June 24, 2007
June 24, 2007
June 27, 2007
K-12 & Pre-College Engineering
12.1476.1 - 12.1476.15
The Tsunami Model Eliciting Activity: Implementation and Assessment of an Interdisciplinary Activity in a Pre-Engineering Course
This paper describes an interdisciplinary pre-engineering activity which was designed and implemented in a seventh grade pre-engineering course. The activity was designed for implementation in combination with Social Studies and Science classes. The activity is a Model Eliciting Activity (MEA) where students develop a model to specify requirements and costs for emergency housing after a large scale natural disaster – in this case, the 2004 tsunami. The activity and implementation plan are described in detail. The activity was tied to Indiana state standards in English, Mathematics, Social Studies and Science. This alignment to standards is discussed.
A qualitative assessment was done after the initial implementation. This assessment focused on two areas including student perception of the activity and changes in student perception of engineering. The results showed that students found the activity valuable and the project enhanced their perception of engineers and engineering as a profession. This initial assessment consisted of student interviews; the answers were evaluated specifically assessing student impressions of the activity itself, the activity in relation to engineering and cultural factors (ie: Social Studies), and changes in student perception of engineering. The paper presents results of these assessments showing the effectiveness of the activity. Results from a post activity survey are included to validate the findings from the student interviews.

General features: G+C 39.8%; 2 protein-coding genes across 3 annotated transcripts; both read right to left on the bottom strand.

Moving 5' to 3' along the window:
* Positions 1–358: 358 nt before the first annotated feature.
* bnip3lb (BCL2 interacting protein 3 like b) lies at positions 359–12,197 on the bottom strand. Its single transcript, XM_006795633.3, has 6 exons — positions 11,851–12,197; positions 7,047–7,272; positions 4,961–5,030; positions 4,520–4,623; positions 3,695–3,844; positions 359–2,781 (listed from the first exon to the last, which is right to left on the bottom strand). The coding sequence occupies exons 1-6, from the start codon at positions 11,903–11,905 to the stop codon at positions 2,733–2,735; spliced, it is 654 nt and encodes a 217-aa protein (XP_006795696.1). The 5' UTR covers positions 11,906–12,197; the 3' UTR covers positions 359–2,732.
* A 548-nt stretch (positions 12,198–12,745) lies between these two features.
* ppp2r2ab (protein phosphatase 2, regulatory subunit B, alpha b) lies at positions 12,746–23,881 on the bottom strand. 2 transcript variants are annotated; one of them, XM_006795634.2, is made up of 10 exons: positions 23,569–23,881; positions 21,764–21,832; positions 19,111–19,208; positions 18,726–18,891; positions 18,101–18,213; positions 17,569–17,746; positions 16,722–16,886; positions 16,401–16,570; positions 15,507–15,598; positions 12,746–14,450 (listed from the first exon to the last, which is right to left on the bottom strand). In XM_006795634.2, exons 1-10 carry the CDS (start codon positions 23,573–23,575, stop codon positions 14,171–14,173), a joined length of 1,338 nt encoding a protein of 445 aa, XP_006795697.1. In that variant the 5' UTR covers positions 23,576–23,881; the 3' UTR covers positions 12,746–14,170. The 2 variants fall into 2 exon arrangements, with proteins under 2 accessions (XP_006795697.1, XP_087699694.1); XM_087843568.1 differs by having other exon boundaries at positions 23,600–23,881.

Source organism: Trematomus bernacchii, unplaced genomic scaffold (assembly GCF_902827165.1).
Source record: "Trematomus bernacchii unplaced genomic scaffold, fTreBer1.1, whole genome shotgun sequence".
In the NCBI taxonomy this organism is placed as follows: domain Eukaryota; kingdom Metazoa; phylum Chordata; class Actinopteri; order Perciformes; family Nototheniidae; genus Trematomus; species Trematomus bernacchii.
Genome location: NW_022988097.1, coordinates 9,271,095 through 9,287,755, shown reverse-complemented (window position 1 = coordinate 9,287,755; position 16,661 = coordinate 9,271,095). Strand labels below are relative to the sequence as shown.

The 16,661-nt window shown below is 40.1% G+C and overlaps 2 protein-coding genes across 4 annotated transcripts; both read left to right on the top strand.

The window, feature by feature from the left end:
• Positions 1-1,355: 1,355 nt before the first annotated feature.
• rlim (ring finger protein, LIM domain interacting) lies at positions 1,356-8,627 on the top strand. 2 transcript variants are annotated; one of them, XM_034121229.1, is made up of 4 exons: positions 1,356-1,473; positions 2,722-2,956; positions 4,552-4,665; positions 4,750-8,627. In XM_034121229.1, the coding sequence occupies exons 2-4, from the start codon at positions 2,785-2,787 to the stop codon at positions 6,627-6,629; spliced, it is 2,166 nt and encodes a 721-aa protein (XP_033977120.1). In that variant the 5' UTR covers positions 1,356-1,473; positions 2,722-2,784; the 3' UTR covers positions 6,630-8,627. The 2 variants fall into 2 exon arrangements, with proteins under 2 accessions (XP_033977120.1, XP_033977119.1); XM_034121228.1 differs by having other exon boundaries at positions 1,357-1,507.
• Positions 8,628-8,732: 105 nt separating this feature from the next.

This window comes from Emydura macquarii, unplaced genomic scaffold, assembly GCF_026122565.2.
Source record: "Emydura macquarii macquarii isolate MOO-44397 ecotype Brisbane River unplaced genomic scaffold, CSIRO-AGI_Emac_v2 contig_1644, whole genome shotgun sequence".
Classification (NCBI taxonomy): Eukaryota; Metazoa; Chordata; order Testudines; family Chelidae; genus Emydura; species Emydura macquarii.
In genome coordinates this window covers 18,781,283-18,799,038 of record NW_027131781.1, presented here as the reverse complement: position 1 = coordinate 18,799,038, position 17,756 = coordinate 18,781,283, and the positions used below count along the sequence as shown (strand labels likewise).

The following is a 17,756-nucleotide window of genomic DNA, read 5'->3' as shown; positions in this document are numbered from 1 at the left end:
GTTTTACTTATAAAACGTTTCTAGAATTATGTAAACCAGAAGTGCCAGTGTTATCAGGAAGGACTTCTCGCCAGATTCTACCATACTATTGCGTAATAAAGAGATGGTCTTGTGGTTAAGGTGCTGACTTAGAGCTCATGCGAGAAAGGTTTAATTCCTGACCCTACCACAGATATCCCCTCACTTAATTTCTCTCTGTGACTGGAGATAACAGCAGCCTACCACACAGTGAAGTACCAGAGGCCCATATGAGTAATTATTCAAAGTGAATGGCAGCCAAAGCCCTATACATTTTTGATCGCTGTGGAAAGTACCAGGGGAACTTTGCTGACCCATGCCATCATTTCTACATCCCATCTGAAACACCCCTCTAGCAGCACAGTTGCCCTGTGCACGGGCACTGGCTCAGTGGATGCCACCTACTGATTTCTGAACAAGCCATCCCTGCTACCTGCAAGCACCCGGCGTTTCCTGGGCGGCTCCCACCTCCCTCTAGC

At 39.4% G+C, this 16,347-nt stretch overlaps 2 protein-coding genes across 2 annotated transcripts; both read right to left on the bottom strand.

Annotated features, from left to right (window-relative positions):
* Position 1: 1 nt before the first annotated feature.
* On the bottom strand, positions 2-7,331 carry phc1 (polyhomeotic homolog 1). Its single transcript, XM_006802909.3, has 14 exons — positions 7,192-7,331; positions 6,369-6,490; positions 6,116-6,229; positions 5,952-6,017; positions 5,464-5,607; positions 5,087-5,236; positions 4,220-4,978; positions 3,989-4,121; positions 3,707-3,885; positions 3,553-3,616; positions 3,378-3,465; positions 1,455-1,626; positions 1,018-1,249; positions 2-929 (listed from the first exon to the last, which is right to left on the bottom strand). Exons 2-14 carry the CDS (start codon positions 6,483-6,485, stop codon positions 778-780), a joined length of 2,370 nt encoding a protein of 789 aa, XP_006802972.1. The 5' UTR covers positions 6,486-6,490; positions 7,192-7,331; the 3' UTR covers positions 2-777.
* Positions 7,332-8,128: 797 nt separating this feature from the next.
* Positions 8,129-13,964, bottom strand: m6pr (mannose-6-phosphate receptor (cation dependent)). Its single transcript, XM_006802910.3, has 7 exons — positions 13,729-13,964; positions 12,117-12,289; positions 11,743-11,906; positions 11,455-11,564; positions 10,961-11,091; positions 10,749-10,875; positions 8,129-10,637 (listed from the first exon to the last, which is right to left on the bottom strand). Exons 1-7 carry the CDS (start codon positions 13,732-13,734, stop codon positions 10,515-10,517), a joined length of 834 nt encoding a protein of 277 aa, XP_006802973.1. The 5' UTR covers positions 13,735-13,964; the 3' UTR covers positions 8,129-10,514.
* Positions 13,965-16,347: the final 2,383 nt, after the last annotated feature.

“Education in science, mathematics, and technology has become a focus of intense concern within the business and academic communities. The domestic and world economies depend more and more on science and engineering. But our primary and secondary schools do not seem able to produce enough students with the interest, motivation, knowledge, and skills they will need to compete and prosper in such a world.”.1
The results of a society strong in engineering are obvious: automobiles, air travel, telephone and power networks, cell phones, the Internet, MP3 players, and numerous other examples. The National Academies Press report “Rising Above The Gathering Storm: Energizing and Employing America for a Brighter Economic Future” describes the importance of advances in engineering and technology as crucial to the social and economic conditions and discusses changes that must occur in the K-12 education system to promote engineering and technology for the United States to compete, prosper, and be secure in the global community in the 21st century. However, middle school students are often unaware of the engineering profession; those students who are aware of engineering often misunderstand the role of engineers in society.
Reid, K., & Floyd, C. (2007, June), The Tsunami Model Eliciting Activity: Implementation And Assessment Of An Interdisciplinary Activity In A Pre Engineering Course Paper presented at 2007 Annual Conference & Exposition, Honolulu, Hawaii. 10.18260/1-2--1985
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